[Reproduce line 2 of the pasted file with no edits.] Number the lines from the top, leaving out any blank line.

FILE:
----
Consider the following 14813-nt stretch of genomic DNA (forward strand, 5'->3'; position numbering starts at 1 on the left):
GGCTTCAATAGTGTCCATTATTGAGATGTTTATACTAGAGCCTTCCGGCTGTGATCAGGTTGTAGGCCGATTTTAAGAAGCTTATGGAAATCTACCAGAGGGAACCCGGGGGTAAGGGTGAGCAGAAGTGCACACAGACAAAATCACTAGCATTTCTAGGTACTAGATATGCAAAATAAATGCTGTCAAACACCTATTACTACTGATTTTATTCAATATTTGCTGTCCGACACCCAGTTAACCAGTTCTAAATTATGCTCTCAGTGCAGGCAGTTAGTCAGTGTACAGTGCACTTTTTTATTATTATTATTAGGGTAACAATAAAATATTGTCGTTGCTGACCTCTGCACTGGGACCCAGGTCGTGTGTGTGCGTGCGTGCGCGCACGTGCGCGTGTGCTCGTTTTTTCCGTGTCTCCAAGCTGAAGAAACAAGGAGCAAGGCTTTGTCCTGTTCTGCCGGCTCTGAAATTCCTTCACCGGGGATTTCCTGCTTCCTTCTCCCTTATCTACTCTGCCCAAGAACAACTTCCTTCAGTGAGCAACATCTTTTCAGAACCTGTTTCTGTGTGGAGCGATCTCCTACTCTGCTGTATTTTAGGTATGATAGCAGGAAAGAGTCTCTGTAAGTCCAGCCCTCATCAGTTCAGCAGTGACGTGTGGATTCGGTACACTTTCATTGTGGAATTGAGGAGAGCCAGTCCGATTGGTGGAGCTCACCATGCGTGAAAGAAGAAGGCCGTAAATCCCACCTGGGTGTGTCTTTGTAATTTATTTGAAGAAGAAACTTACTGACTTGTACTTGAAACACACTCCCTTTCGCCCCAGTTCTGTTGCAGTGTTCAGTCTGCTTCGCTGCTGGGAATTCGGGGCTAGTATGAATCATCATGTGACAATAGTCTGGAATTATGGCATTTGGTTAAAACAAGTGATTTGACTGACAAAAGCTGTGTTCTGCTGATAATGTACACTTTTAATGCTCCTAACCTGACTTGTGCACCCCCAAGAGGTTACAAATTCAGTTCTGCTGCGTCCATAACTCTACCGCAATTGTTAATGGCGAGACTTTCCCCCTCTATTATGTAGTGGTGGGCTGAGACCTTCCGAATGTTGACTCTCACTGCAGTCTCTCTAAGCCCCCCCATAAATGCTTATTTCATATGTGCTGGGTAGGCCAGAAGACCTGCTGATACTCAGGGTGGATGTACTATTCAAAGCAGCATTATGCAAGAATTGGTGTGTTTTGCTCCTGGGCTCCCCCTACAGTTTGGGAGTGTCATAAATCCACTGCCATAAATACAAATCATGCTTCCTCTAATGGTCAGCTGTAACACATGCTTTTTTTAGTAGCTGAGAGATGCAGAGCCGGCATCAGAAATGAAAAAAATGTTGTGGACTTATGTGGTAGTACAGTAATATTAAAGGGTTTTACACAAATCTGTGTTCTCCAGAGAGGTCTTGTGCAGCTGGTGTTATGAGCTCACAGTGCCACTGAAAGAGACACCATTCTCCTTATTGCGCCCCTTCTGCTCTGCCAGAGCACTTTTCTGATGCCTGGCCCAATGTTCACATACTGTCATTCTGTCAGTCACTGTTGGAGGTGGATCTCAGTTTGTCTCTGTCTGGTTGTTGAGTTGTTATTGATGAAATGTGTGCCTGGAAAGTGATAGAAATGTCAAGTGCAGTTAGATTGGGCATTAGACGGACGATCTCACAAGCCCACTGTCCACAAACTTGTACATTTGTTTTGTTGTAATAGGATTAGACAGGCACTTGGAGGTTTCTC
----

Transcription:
GGCTTCAATAGTGTCCATTATTGAGATGTTTATACTAGAGCCTTCCGGCTGTGATCAGGTTGTAGGCCGATTTTAAGAAGCTTATGGAAATCTACCAGAGGGAACCCGGGGGTAAGGGTGAGCAGAAGTGCACACAGACAAAATCACTAGCATTTCTAGGTACTAGATATGCAAAATAAATGCTGTCAAACACCTATTACTACTGATTTTATTCAATATTTGCTGTCCGACACCCAGTTAACCAGTTCTAAATTATGCTCTCAGTGCAGGCAGTTAGTCAGTGTACAGTGCACTTTTTTATTATTATTATTAGGGTAACAATAAAATATTGTCGTTGCTGACCTCTGCACTGGGACCCAGGTCGTGTGTGTGCGTGCGTGCGCGCACGTGCGCGTGTGCTCGTTTTTTCCGTGTCTCCAAGCTGAAGAAACAAGGAGCAAGGCTTTGTCCTGTTCTGCCGGCTCTGAAATTCCTTCACCGGGGATTTCCTGCTTCCTTCTCCCTTATCTACTCTGCCCAAGAACAACTTCCTTCAGTGAGCAACATCTTTTCAGAACCTGTTTCTGTGTGGAGCGATCTCCTACTCTGCTGTATTTTAGGTATGATAGCAGGAAAGAGTCTCTGTAAGTCCAGCCCTCATCAGTTCAGCAGTGACGTGTGGATTCGGTACACTTTCATTGTGGAATTGAGGAGAGCCAGTCCGATTGGTGGAGCTCACCATGCGTGAAAGAAGAAGGCCGTAAATCCCACCTGGGTGTGTCTTTGTAATTTATTTGAAGAAGAAACTTACTGACTTGTACTTGAAACACACTCCCTTTCGCCCCAGTTCTGTTGCAGTGTTCAGTCTGCTTCGCTGCTGGGAATTCGGGGCTAGTATGAATCATCATGTGACAATAGTCTGGAATTATGGCATTTGGTTAAAACAAGTGATTTGACTGACAAAAGCTGTGTTCTGCTGATAATGTACACTTTTAATGCTCCTAACCTGACTTGTGCACCCCCAAGAGGTTACAAATTCAGTTCTGCTGCGTCCATAACTCTACCGCAATTGTTAATGGCGAGACTTTCCCCCTCTATTATGTAGTGGTGGGCTGAGACCTTCCGAATGTTGACTCTCACTGCAGTCTCTCTAAGCCCCCCCATAAATGCTTATTTCATATGTGCTGGGTAGGCCAGAAGACCTGCTGATACTCAGGGTGGATGTACTATTCAAAGCAGCATTATGCAAGAATTGGTGTGTTTTGCTCCTGGGCTCCCCCTACAGTTTGGGAGTGTCATAAATCCACTGCCATAAATACAAATCATGCTTCCTCTAATGGTCAGCTGTAACACATGCTTTTTTTAGTAGCTGAGAGATGCAGAGCCGGCATCAGAAATGAAAAAAATGTTGTGGACTTATGTGGTAGTACAGTAATATTAAAGGGTTTTACACAAATCTGTGTTCTCCAGAGAGGTCTTGTGCAGCTGGTGTTATGAGCTCACAGTGCCACTGAAAGAGACACCATTCTCCTTATTGCGCCCCTTCTGCTCTGCCAGAGCACTTTTCTGATGCCTGGCCCAATGTTCACATACTGTCATTCTGTCAGTCACTGTTGGAGGTGGATCTCAGTTTGTCTCTGTCTGGTTGTTGAGTTGTTATTGATGAAATGTGTGCCTGGAAAGTGATAGAAATGTCAAGTGCAGTTAGATTGGGCATTAGACGGACGATCTCACAAGCCCACTGTCCACAAACTTGTACATTTGTTTTGTTGTAATAGGATTAGACAGGCACTTGGAGGTTTCTC